PerkinElmer, Inc., a global leader focused on the health and safety of people and the environment, today announced the introduction of a new oncology testing service. The new service utilizes OncoChip™, a new microarray technology to aid in faster, earlier and more accurate diagnoses of hematological malignancies.
The OncoChip technology assists physicians and clinicians by quickly identifying chromosome abnormalities, including gains, losses and balanced translocations to aid physicians in providing patient diagnosis and prognosis. The results of the OncoChip microarray technology may allow for more targeted, rapid and accurate treatments of patients with hematological cancers, such as chronic lymphocytic leukemia, chronic myelogenous leukemia, acute myeloid leukemia, T-cell and B-cell acute lymphoblastic leukemia.
"Findings using OncoChip have the potential to help clarify or alter a patient's diagnosis and prognosis as well as reclassify the disease. Results are provided faster, accurately and with more clinical relevance than current standard methods, which furthers our goal to enable a more personalized approach to treatments," says Lisa G. Shaffer, PhD, president, PerkinElmer's Signature Genomics Laboratories. "The OncoChip also allows for the detection of even more chromosome abnormalities than has been possible previously."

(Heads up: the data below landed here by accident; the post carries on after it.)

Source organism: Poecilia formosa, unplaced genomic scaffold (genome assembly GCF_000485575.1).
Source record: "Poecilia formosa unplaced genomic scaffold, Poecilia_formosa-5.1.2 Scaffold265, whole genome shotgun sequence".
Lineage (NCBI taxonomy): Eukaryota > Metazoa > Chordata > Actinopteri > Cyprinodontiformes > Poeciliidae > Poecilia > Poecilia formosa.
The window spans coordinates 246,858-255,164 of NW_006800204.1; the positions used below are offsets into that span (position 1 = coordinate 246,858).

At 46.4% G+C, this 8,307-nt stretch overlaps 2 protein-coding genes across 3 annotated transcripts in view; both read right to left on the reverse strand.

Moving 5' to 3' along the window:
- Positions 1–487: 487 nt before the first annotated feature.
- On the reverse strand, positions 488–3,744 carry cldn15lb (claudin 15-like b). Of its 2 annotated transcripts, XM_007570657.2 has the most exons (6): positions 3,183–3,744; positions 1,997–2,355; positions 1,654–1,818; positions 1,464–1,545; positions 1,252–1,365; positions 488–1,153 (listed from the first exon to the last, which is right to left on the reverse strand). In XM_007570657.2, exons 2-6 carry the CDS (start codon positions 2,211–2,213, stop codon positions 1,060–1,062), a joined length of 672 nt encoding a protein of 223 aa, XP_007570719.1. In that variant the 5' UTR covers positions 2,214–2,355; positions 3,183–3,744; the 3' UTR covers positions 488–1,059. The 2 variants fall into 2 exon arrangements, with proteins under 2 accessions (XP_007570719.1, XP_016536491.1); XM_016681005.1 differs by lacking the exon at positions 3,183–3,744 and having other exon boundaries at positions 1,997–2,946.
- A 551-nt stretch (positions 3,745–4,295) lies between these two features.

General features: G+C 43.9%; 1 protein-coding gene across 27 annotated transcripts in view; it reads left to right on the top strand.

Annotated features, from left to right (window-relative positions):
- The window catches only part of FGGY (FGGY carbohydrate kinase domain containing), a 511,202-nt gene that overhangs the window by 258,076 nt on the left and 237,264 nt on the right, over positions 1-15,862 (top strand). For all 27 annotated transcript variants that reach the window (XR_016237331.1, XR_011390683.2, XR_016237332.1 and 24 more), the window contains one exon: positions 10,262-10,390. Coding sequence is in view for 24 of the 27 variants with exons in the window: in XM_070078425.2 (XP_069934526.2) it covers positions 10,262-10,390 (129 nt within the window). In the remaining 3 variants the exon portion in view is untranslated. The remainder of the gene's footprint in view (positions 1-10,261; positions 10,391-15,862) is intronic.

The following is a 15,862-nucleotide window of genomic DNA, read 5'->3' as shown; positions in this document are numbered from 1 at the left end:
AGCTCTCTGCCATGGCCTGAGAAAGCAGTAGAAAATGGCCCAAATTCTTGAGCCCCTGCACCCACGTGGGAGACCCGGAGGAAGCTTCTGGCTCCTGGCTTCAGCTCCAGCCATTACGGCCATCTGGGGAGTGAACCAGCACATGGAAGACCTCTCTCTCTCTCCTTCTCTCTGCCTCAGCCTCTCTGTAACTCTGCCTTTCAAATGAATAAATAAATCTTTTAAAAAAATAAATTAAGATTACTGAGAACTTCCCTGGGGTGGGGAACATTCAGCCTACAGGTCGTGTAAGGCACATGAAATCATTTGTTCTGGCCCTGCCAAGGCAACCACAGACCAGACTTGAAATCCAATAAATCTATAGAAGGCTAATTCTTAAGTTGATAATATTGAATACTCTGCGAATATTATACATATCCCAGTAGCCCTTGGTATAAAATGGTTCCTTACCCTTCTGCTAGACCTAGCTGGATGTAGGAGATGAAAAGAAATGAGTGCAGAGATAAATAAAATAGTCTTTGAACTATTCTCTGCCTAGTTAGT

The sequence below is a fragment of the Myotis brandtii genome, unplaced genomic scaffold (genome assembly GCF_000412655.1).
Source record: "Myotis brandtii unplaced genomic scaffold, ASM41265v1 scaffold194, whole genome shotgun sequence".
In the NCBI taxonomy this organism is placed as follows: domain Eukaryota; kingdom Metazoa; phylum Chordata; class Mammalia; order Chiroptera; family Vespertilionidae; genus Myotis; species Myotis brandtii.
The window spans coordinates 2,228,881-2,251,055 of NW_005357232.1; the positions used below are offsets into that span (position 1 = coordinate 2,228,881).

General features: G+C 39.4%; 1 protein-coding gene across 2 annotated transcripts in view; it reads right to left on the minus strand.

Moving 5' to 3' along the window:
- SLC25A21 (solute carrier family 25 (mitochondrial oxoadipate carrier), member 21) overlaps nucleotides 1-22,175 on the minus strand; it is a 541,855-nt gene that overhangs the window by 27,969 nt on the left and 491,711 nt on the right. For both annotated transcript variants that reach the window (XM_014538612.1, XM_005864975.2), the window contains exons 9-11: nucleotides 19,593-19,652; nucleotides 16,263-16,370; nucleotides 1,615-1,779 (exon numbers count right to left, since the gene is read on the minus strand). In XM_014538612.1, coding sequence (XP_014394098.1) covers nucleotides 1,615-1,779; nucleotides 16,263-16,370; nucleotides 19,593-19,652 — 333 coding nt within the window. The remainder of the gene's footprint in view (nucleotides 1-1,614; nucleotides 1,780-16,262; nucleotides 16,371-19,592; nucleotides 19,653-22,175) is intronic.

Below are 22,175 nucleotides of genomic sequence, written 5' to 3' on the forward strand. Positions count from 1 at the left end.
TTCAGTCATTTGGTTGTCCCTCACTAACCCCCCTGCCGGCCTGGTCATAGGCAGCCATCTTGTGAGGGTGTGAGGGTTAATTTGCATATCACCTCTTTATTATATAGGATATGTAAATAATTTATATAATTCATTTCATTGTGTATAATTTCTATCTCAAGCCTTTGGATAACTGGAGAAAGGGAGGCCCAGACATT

The OncoChip offering is among the very first microarrays that can detect balanced translocations, their partners and their breakpoints associated with the hematological malignancies listed above. Clinicians can select from a broad menu of cancer-specific panels that will be run by PerkinElmer's Signature Genomics Laboratories, using cutting-edge software applications that have been designed to allow for customization suiting the needs of each individual patient.
PerkinElmer is offering two distinct OncoChip™ microarray options, including Copy Number Evaluation (CNE) and Translocation Assessment (TA). CNE detects all clinically relevant copy-number gains and losses commonly seen by karyotype. It also measures gains and losses below the resolution of karyotyping and fluorescent in situ hybridization (FISH), providing more detailed information. The TA microarray option detects the clinically relevant balanced translocations identified by FISH and karyotype and precisely recognizes balanced translocation breakpoints, as well as balanced translocation partners not distinguishable by these methods. Another feature of the TA is that it distinguishes between the variable translocation breakpoints within a single gene, which can have a dramatic impact on a patient's prognosis and treatment.
OncoChip was developed and validated by Signature Genomics Laboratories in accordance with CLIA '88 regulations.